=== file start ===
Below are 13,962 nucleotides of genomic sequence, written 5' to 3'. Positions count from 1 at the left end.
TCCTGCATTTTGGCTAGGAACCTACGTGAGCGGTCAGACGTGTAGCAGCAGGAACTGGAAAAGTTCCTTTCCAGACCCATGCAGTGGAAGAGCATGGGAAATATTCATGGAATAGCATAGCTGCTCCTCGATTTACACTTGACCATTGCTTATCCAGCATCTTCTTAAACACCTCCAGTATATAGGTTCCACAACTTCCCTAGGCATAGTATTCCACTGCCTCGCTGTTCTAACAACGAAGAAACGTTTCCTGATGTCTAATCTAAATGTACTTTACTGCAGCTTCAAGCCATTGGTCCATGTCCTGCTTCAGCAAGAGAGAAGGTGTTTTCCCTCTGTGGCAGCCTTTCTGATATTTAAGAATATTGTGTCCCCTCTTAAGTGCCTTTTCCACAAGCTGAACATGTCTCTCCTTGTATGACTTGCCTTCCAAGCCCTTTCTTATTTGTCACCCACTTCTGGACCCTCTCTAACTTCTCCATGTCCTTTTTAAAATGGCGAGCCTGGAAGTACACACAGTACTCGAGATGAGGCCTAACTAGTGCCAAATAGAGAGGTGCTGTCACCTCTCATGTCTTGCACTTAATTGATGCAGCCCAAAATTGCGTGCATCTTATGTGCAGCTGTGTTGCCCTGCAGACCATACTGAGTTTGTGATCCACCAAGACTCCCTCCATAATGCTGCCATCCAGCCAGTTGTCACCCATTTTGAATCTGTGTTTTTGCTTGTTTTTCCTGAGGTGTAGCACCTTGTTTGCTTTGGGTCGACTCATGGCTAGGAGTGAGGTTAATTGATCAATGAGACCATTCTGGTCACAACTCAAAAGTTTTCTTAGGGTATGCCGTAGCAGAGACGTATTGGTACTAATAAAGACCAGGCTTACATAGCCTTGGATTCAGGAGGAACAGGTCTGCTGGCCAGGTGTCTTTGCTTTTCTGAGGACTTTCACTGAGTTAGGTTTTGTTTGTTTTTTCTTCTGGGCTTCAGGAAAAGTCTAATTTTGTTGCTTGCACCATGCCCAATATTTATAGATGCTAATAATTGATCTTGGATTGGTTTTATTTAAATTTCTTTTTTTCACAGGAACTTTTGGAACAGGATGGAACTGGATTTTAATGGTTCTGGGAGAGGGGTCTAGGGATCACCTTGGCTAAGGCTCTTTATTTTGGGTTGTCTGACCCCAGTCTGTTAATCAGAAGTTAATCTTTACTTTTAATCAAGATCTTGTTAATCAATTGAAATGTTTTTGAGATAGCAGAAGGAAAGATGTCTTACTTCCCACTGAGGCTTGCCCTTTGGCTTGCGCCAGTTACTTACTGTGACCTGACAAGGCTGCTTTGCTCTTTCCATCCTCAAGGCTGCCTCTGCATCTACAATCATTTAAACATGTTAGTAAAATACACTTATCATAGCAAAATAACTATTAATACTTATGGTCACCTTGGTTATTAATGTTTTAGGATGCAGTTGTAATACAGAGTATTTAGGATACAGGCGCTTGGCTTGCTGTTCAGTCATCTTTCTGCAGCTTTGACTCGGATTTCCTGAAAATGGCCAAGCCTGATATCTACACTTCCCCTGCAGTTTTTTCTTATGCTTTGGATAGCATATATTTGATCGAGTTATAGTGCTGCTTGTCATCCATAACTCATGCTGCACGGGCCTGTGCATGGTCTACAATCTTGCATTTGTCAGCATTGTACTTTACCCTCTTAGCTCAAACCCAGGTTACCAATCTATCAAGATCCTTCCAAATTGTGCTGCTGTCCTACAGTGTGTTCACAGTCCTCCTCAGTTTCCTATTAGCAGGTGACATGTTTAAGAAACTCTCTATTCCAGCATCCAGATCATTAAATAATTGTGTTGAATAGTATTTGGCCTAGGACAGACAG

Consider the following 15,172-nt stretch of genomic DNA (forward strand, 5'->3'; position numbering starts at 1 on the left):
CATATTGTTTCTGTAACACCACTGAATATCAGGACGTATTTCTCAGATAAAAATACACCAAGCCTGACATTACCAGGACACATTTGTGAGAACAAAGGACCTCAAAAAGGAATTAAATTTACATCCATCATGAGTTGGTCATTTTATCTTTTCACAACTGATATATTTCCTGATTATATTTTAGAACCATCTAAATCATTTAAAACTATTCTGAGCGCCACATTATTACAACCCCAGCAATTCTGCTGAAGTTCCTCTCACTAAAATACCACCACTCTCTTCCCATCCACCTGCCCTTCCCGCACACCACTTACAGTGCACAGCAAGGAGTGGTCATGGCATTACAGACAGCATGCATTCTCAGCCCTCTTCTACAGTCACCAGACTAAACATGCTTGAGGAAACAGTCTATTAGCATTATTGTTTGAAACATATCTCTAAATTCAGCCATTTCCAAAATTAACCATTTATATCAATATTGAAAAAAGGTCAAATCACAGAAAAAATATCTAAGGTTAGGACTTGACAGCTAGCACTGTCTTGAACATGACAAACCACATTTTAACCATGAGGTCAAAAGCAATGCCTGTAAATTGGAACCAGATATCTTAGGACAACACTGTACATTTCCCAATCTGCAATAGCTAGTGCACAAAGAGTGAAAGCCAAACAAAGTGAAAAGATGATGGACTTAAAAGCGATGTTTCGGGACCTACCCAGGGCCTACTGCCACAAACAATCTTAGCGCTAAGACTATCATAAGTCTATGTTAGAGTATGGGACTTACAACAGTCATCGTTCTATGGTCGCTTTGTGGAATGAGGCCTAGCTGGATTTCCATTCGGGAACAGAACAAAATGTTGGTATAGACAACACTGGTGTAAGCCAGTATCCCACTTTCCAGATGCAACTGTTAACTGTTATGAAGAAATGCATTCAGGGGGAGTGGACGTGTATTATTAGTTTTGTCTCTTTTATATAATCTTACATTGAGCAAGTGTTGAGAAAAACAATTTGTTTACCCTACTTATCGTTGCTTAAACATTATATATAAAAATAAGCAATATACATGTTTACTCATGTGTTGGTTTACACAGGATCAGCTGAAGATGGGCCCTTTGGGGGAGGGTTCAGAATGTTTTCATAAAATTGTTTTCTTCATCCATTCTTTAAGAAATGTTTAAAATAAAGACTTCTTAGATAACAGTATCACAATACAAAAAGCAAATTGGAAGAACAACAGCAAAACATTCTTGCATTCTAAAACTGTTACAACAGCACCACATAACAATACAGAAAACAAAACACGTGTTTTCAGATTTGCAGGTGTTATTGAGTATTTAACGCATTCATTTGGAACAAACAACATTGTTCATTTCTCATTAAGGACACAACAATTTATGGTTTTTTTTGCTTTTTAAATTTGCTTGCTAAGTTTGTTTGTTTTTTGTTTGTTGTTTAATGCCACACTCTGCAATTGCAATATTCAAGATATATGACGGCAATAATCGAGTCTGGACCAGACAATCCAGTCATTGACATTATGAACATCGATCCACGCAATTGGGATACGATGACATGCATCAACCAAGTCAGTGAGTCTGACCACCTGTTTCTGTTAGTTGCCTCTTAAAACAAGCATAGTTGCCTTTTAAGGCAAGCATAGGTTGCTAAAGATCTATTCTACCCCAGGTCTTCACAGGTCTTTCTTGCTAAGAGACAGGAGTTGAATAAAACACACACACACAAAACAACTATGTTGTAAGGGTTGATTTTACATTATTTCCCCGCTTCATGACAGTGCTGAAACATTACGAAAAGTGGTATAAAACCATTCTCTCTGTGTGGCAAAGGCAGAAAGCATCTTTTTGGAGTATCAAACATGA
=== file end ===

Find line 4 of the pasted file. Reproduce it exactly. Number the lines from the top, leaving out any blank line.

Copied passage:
CATATTGTTTCTGTAACACCACTGAATATCAGGACGTATTTCTCAGATAAAAATACACCAAGCCTGACATTACCAGGACACATTTGTGAGAACAAAGGACCTCAAAAAGGAATTAAATTTACATCCATCATGAGTTGGTCATTTTATCTTTTCACAACTGATATATTTCCTGATTATATTTTAGAACCATCTAAATCATTTAAAACTATTCTGAGCGCCACATTATTACAACCCCAGCAATTCTGCTGAAGTTCCTCTCACTAAAATACCACCACTCTCTTCCCATCCACCTGCCCTTCCCGCACACCACTTACAGTGCACAGCAAGGAGTGGTCATGGCATTACAGACAGCATGCATTCTCAGCCCTCTTCTACAGTCACCAGACTAAACATGCTTGAGGAAACAGTCTATTAGCATTATTGTTTGAAACATATCTCTAAATTCAGCCATTTCCAAAATTAACCATTTATATCAATATTGAAAAAAGGTCAAATCACAGAAAAAATATCTAAGGTTAGGACTTGACAGCTAGCACTGTCTTGAACATGACAAACCACATTTTAACCATGAGGTCAAAAGCAATGCCTGTAAATTGGAACCAGATATCTTAGGACAACACTGTACATTTCCCAATCTGCAATAGCTAGTGCACAAAGAGTGAAAGCCAAACAAAGTGAAAAGATGATGGACTTAAAAGCGATGTTTCGGGACCTACCCAGGGCCTACTGCCACAAACAATCTTAGCGCTAAGACTATCATAAGTCTATGTTAGAGTATGGGACTTACAACAGTCATCGTTCTATGGTCGCTTTGTGGAATGAGGCCTAGCTGGATTTCCATTCGGGAACAGAACAAAATGTTGGTATAGACAACACTGGTGTAAGCCAGTATCCCACTTTCCAGATGCAACTGTTAACTGTTATGAAGAAATGCATTCAGGGGGAGTGGACGTGTATTATTAGTTTTGTCTCTTTTATATAATCTTACATTGAGCAAGTGTTGAGAAAAACAATTTGTTTACCCTACTTATCGTTGCTTAAACATTATATATAAAAATAAGCAATATACATGTTTACTCATGTGTTGGTTTACACAGGATCAGCTGAAGATGGGCCCTTTGGGGGAGGGTTCAGAATGTTTTCATAAAATTGTTTTCTTCATCCATTCTTTAAGAAATGTTTAAAATAAAGACTTCTTAGATAACAGTATCACAATACAAAAAGCAAATTGGAAGAACAACAGCAAAACATTCTTGCATTCTAAAACTGTTACAACAGCACCACATAACAATACAGAAAACAAAACACGTGTTTTCAGATTTGCAGGTGTTATTGAGTATTTAACGCATTCATTTGGAACAAACAACATTGTTCATTTCTCATTAAGGACACAACAATTTATGGTTTTTTTTGCTTTTTAAATTTGCTTGCTAAGTTTGTTTGTTTTTTGTTTGTTGTTTAATGCCACACTCTGCAATTGCAATATTCAAGATATATGACGGCAATAATCGAGTCTGGACCAGACAATCCAGTCATTGACATTATGAACATCGATCCACGCAATTGGGATACGATGACATGCATCAACCAAGTCAGTGAGTCTGACCACCTGTTTCTGTTAGTTGCCTCTTAAAACAAGCATAGTTGCCTTTTAAGGCAAGCATAGGTTGCTAAAGATCTATTCTACCCCAGGTCTTCACAGGTCTTTCTTGCTAAGAGACAGGAGTTGAATAAAACACACACACACAAAACAACTATGTTGTAAGGGTTGATTTTACATTATTTCCCCGCTTCATGACAGTGCTGAAACATTACGAAAAGTGGTATAAAACCATTCTCTCTGTGTGGCAAAGGCAGAAAGCATCTTTTTGGAGTATCAAACATGA